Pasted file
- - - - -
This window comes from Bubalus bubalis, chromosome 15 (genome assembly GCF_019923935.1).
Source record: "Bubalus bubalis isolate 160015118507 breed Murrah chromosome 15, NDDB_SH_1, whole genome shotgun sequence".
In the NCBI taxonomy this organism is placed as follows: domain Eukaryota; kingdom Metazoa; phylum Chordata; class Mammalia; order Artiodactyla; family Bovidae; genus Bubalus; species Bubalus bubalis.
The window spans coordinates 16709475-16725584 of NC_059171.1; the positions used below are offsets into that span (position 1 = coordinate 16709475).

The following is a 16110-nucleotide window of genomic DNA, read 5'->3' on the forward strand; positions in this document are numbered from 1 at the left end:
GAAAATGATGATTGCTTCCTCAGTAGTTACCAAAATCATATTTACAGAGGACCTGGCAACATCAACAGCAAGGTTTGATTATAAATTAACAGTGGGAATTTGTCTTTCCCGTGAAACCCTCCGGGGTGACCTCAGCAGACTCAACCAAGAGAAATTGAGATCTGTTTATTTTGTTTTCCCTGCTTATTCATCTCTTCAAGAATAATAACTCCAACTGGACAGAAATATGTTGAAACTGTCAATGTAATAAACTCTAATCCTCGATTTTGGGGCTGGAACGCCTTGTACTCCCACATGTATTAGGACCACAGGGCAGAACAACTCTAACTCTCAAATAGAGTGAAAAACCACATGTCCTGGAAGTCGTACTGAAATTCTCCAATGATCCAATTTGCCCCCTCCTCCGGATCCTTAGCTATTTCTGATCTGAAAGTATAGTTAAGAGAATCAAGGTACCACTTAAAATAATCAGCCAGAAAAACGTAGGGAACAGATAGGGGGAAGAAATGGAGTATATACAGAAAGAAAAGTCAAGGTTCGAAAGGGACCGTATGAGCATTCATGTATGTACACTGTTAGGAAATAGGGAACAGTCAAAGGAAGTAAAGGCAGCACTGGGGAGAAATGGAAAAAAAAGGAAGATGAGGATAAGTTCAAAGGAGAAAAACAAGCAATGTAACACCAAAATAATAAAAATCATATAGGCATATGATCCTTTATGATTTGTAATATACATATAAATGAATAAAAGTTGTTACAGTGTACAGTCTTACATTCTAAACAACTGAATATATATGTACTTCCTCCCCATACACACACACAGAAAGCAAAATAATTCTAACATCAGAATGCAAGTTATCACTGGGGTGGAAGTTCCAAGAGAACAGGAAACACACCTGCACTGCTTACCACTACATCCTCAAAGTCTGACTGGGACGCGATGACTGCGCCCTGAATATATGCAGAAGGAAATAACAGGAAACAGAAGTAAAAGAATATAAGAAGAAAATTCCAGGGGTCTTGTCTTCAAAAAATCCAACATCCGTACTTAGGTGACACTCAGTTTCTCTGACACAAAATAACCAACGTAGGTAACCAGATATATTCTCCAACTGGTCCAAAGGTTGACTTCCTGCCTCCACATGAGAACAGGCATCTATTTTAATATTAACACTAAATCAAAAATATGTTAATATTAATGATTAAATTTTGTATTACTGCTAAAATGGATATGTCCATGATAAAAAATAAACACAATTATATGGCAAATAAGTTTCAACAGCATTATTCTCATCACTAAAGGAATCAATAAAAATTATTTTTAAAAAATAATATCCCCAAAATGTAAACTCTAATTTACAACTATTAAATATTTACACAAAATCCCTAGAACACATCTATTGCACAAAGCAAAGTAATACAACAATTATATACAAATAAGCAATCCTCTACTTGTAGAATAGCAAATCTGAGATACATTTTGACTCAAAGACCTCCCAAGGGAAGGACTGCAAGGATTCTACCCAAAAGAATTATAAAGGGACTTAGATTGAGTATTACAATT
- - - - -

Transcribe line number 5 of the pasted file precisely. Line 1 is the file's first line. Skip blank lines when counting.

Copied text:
The following is a 16110-nucleotide window of genomic DNA, read 5'->3' on the forward strand; positions in this document are numbered from 1 at the left end: